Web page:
Korea, John Lane
John Lane, a resident at the Missouri Veterans Home in Warrensburg, could have gotten a deferment to keep him out of Korea. However, he decided against that.
He was working on a farm in Malta Bend, when he got his draft notice at the age of 22. He was one of nine children. His brothers were of the wrong age to go into the service.
“Mom didn’t like it, but I wanted to go,” he said. “I was a poor kid on the farm. I really enjoyed it (my service). I saw a lot of places I’d never seen before I got drafted.”
He was sent to Fort Hood, Texas, for 14 weeks of basic training. Then he went to radio school at Camp Chaffee, Arkansas. The men had to send and receive 18 words a minute to pass the school. Lane could only do 12, so he flunked out.
“Of course, when you flunk out of school, you go to Korea,” he said.
He was put with the 92nd Engineer Searchlight Company that was attached to an artillery group. His crew were sent ahead of the front lines.
The lights were used to show where the enemy was in the darkness.
“We would move up to places and shine the lights on the front line while they were fighting and everything,” he said.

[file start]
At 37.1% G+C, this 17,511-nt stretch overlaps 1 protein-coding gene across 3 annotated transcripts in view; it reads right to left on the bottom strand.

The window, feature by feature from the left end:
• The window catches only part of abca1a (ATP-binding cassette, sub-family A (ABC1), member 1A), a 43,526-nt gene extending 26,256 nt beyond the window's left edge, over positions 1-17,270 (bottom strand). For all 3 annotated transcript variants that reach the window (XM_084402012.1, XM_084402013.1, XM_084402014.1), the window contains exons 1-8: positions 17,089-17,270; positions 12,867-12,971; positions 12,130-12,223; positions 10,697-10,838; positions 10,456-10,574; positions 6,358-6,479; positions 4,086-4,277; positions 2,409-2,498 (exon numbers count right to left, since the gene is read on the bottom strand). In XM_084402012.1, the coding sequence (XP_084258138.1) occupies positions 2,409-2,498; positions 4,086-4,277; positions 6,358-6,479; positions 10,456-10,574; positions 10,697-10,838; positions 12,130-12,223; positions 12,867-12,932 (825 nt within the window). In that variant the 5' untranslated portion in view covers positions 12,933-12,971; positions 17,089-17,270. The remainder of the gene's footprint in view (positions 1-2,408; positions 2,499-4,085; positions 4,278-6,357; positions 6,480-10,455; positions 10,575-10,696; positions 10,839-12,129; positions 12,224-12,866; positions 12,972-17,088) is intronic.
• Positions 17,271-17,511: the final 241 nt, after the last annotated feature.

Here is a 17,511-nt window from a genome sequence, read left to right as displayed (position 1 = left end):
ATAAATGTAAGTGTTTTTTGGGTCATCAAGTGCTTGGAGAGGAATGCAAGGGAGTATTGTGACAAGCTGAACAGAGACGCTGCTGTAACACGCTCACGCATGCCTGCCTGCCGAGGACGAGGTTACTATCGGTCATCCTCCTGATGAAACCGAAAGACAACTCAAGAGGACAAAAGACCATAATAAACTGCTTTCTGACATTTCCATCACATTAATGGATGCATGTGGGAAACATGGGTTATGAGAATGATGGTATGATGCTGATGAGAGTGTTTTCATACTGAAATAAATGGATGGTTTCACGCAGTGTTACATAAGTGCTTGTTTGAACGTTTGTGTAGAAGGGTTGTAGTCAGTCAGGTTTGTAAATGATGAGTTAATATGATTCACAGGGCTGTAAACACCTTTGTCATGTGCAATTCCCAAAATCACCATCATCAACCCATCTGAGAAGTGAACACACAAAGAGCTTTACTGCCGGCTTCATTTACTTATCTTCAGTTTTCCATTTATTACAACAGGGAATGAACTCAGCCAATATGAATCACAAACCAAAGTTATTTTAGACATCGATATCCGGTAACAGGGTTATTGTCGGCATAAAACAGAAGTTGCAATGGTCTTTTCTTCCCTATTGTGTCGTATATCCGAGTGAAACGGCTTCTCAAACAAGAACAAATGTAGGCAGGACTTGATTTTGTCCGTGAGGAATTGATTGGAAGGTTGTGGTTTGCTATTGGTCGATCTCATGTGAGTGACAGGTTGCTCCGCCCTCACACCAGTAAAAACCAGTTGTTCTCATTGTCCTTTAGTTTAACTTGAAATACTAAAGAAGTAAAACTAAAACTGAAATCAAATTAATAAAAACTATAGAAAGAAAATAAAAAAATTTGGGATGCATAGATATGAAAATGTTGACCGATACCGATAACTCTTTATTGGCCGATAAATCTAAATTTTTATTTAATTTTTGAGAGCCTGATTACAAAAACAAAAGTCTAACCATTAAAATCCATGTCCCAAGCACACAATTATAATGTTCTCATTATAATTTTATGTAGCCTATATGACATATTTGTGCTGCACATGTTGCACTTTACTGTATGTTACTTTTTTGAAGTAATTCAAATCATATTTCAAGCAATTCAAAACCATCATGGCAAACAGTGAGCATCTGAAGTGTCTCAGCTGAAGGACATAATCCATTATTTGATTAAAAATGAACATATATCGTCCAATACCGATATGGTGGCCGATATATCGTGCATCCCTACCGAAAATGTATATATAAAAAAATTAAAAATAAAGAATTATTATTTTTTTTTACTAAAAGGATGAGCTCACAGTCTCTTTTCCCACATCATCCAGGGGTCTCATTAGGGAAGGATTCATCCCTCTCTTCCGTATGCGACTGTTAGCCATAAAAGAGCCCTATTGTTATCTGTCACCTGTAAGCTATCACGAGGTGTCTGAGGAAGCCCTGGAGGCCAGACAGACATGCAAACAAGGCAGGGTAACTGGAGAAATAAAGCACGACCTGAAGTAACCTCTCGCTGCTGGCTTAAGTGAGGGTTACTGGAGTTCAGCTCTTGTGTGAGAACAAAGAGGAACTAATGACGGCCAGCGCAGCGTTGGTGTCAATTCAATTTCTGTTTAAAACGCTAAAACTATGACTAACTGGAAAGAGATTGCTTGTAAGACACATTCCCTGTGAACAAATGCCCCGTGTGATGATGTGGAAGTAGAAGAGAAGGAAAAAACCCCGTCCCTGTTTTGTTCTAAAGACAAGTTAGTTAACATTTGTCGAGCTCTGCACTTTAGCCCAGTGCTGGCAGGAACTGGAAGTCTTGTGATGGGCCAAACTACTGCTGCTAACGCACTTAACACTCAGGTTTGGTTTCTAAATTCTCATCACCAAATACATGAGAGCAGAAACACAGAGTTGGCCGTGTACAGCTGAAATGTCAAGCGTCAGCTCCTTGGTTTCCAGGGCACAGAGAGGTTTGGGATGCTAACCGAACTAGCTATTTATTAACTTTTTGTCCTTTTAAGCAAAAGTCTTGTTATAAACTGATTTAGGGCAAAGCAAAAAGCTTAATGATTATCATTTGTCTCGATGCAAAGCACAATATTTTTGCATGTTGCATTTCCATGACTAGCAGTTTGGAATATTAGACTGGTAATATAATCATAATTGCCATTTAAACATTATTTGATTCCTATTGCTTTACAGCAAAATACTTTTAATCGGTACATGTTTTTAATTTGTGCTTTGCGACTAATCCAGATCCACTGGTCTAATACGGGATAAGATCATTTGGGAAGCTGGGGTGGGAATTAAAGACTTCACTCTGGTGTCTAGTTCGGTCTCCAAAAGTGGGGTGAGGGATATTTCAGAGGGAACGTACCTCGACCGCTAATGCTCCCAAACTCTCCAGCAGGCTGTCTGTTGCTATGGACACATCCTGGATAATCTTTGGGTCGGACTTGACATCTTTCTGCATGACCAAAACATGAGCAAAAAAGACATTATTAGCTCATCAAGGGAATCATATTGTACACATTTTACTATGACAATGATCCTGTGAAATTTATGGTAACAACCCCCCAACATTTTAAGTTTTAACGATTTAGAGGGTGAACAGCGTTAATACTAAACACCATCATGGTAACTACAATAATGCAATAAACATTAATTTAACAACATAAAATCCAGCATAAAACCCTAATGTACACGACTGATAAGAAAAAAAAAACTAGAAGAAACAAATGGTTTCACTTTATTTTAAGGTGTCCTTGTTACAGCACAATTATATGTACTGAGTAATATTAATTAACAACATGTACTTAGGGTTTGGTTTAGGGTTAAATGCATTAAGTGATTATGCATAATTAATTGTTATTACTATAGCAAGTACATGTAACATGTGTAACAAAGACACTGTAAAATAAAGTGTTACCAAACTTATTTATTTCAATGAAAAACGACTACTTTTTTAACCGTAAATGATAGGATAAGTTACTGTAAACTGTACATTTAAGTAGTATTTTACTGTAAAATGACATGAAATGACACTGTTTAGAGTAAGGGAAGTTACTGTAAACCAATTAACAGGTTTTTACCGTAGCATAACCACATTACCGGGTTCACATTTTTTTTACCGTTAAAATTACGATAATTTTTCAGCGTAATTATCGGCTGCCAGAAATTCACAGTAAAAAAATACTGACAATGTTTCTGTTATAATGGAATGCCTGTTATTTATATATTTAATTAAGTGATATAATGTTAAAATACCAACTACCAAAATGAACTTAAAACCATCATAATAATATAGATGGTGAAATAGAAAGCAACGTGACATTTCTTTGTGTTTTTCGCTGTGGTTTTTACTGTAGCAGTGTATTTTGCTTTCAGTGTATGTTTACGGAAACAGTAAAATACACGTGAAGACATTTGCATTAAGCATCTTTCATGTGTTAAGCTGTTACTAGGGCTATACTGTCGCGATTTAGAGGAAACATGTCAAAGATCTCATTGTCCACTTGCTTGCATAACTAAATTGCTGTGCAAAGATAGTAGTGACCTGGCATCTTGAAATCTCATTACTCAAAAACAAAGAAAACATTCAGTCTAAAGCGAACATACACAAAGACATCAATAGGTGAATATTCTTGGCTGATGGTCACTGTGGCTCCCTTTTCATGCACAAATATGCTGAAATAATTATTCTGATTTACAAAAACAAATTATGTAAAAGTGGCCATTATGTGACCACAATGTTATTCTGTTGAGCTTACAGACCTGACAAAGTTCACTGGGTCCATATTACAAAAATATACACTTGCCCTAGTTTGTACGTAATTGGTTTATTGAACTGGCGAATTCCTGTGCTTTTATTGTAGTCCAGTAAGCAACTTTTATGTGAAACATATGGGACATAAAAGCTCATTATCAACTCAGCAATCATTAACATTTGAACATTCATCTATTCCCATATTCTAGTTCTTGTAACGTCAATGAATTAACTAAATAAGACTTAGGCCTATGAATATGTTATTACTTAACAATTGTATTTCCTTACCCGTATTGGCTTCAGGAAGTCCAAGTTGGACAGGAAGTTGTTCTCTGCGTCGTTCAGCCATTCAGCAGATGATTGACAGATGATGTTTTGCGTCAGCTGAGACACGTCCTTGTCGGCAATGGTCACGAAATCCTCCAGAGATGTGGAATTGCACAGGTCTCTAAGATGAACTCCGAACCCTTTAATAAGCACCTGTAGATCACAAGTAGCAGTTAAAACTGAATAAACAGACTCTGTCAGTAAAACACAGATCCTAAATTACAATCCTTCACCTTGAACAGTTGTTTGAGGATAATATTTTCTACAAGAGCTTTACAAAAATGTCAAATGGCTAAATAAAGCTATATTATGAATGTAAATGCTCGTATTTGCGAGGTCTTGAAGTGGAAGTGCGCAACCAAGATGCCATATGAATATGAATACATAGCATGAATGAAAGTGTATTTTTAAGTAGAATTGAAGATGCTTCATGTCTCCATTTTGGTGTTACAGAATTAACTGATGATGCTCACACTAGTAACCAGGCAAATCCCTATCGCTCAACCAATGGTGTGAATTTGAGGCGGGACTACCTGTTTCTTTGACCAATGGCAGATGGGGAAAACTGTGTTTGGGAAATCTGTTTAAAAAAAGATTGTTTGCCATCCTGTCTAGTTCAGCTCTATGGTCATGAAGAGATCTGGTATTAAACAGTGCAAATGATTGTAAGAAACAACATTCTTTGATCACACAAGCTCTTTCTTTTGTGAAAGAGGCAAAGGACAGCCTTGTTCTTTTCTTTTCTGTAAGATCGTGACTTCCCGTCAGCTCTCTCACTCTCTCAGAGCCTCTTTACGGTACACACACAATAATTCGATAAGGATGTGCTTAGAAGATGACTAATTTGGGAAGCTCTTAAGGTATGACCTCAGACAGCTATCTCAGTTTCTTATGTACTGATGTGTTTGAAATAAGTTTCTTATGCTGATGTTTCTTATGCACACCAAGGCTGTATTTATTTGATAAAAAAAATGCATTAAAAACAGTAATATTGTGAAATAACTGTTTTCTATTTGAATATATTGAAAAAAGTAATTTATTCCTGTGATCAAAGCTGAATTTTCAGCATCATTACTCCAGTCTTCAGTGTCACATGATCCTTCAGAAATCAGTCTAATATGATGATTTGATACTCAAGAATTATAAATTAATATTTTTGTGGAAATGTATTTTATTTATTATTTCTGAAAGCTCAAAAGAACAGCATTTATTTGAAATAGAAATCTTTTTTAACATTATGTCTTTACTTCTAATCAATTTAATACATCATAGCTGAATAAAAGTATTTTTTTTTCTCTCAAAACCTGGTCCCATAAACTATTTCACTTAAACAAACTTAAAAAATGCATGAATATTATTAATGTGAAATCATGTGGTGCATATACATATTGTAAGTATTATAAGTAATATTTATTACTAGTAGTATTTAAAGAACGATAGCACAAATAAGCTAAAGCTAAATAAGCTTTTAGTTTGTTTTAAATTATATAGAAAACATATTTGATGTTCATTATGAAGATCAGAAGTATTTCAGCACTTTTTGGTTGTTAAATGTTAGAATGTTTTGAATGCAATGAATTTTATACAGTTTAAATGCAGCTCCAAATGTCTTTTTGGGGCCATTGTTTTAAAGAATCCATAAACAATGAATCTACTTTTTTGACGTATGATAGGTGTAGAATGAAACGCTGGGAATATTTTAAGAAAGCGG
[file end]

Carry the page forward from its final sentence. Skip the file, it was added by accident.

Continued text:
Each light had a positive and a negative carbon. As soon as the light went out, the men had 13 seconds to change that carbon.
“They claimed they (the enemy) couldn’t detect where you were at until the beam went down,” he said.
Between 18 to 20 men were in his platoon and they were isolated and self-supportive. They slept wherever they could including in old bunkers, trucks and foxholes. They were stationed by the Punchbowl, a circular, mountain-rimmed valley in South Korea. He survived off food rations and usually ate once a day. His favorite meal was beans and wieners.
Three men were needed to run a searchlight.
“Whenever you’d hit a high spot, the artillery would start coming in, then they’d start shooting back at you and you’d know you done some good,” he said. “But if they didn’t fire back at you, then you know you didn’t do any good.”
Lane wasn’t in any hand-to-hand combat during his service, but he used a 50-caliber machine gun quite often. The thing he had to watch for was the artillery coming in while he was at the light.
He enjoyed receiving letters from his mother and sisters while he was overseas. He wrote letters to his parents a lot.
He was discharged from the service in April 1953.
“I’m glad we’ve got our freedom. A lot of boys faced the supreme sacrifice. They got wounded real bad. I’m just tickled to death to be able to go and serve my country,” he said.
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